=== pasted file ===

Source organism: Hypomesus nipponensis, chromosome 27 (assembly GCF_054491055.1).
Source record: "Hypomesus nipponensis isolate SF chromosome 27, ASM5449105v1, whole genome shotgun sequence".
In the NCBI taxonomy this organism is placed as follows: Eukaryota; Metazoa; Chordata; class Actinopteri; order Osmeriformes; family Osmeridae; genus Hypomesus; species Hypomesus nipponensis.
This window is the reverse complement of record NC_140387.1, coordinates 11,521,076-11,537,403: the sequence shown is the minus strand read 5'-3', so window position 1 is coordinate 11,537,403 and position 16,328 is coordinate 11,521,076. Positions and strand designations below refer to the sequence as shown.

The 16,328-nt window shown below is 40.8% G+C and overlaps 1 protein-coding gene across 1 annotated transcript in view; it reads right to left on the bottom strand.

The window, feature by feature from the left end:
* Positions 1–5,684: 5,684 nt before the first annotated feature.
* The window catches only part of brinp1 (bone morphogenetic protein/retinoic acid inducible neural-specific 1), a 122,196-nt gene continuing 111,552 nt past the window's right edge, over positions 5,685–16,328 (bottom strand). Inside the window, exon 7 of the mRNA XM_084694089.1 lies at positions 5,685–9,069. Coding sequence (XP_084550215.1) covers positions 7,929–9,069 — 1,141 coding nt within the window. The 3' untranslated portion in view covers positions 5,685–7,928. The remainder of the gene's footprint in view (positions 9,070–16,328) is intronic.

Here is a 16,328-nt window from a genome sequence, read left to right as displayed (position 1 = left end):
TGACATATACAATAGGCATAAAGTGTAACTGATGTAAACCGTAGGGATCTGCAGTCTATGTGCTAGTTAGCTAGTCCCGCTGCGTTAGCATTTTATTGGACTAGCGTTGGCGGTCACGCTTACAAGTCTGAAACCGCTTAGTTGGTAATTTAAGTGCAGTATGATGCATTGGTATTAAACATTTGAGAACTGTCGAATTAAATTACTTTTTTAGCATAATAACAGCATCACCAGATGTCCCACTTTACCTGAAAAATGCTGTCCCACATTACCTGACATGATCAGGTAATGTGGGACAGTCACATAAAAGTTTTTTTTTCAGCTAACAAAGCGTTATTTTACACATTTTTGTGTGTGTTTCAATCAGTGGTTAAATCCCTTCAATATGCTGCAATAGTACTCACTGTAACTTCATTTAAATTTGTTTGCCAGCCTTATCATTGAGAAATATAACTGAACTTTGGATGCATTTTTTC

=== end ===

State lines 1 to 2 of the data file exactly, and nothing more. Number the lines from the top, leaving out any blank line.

Source organism: Hypomesus nipponensis, chromosome 27 (assembly GCF_054491055.1).
Source record: "Hypomesus nipponensis isolate SF chromosome 27, ASM5449105v1, whole genome shotgun sequence".